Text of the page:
Winning Palme d’Or at Cannes, followed by several accolades at the Oscars is a very rare combination. And when that happens, one strikes both the boxes that matter the most. It is a certification of the fact that you have sold very well in the box office, globally; and also, made it big in the festival circuit – an ultimate dream come true for any sensible director (barring the delusional, self-destructive, super-cynical ones).

Parasite must have satisfied the producers, and seduced the critics and the audience alike. It has managed to lure the mainstream Netflix-bingers, and perhaps, also excited the die-hard Kim Ki Duk and Asghar Farhadi fans. It received universal hype, and this continues because it reflects a story of universal helplessness in the neo-liberal globalised era. Such world-wide appreciation is unprecedented in the recent past for a foreign-language film.

When the audience views a film with an overload of expectations, and is overburdened by content-recognition – suspension of criticism (if not disbelief) is quite usual. Yet when a September release is watched the next April, as an audience member, you are not in a rush to signal a verdict, or waste time in revealing narrative-unfolding. You can presume that most readers and viewers are aware of the plot-progression and its complexities. The dust has settled around the narrative twists and tropes. Instead one can focus on perspectives – or the reception of the class-question – or its representation of social-distancing even in pre-corona-times. Parasite has less to do with conflict between the classes, and a lot more to do with constant physical, spatial and social combating between the parasites struggling to survive – while manipulating and milking the rich.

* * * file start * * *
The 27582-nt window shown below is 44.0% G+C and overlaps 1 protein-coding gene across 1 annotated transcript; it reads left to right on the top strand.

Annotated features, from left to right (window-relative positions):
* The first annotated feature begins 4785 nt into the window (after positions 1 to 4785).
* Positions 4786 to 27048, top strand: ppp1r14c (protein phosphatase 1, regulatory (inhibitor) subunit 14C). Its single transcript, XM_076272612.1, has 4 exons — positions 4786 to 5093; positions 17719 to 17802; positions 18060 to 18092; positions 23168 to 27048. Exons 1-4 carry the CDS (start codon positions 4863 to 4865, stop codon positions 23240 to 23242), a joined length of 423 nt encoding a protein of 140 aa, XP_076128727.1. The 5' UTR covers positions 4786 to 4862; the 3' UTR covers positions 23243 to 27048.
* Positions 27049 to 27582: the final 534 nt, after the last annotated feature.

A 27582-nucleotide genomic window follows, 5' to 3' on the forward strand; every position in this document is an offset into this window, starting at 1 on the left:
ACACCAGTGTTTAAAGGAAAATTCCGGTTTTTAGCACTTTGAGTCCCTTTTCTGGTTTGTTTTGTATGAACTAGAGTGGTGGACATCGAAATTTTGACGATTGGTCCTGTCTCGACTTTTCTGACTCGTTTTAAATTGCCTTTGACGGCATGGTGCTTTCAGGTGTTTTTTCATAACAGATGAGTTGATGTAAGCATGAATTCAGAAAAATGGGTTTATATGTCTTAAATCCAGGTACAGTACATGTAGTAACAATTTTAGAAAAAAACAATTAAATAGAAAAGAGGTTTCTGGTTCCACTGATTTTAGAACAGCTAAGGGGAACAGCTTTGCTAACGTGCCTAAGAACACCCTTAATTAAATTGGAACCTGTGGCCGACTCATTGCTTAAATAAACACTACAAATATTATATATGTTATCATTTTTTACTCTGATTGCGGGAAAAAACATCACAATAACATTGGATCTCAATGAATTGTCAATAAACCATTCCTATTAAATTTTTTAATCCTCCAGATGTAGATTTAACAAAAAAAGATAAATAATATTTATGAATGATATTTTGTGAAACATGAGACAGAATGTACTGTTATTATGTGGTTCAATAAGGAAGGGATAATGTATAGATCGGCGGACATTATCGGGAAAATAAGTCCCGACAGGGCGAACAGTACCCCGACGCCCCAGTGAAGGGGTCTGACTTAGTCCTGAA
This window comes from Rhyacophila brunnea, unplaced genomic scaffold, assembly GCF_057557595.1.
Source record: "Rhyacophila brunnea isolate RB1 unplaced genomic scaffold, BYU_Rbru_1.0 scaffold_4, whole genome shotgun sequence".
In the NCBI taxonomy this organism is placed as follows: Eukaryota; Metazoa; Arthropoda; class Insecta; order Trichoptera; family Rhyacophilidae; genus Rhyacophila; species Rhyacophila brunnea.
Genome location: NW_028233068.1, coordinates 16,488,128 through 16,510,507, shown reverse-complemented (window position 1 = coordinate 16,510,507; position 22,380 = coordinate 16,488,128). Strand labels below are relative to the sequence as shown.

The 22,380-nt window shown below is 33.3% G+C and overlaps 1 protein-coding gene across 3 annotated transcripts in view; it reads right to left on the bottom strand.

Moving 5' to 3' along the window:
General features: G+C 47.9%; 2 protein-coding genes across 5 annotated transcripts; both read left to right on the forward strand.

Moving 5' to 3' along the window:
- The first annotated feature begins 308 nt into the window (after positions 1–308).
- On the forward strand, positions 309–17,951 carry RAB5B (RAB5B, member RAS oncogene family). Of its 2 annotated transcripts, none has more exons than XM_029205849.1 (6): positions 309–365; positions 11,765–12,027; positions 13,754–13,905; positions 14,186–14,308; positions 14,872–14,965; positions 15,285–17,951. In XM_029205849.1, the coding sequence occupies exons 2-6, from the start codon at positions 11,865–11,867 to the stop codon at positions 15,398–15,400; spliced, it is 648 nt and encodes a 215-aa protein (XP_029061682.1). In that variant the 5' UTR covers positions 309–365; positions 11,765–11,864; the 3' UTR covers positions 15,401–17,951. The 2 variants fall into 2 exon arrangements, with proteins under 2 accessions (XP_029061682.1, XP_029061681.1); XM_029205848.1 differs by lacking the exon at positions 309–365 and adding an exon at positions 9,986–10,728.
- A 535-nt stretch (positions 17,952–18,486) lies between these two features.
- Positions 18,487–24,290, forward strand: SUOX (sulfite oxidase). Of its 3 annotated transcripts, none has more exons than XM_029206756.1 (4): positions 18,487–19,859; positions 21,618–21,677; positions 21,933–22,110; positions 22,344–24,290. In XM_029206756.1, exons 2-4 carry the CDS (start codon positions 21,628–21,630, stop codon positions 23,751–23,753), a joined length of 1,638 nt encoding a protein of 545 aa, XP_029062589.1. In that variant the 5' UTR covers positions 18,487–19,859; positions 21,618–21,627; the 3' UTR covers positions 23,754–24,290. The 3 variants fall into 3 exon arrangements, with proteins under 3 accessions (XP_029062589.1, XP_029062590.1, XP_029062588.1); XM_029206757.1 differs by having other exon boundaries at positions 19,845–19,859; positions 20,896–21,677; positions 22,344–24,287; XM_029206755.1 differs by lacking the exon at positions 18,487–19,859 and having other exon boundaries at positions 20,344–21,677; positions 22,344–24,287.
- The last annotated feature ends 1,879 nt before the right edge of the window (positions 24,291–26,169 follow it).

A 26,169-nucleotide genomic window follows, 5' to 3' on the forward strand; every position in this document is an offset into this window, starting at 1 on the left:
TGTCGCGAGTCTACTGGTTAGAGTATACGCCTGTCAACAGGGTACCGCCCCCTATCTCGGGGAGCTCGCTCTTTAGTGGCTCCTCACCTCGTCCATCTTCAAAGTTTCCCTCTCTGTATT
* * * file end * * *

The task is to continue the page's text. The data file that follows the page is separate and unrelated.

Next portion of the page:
Director Bong runs a parallel narrative of inter-class alliance and intra-class hostility. And that is not the subtext of the film, rather it is very much on its surface, overtly visible, particularly in the latter half.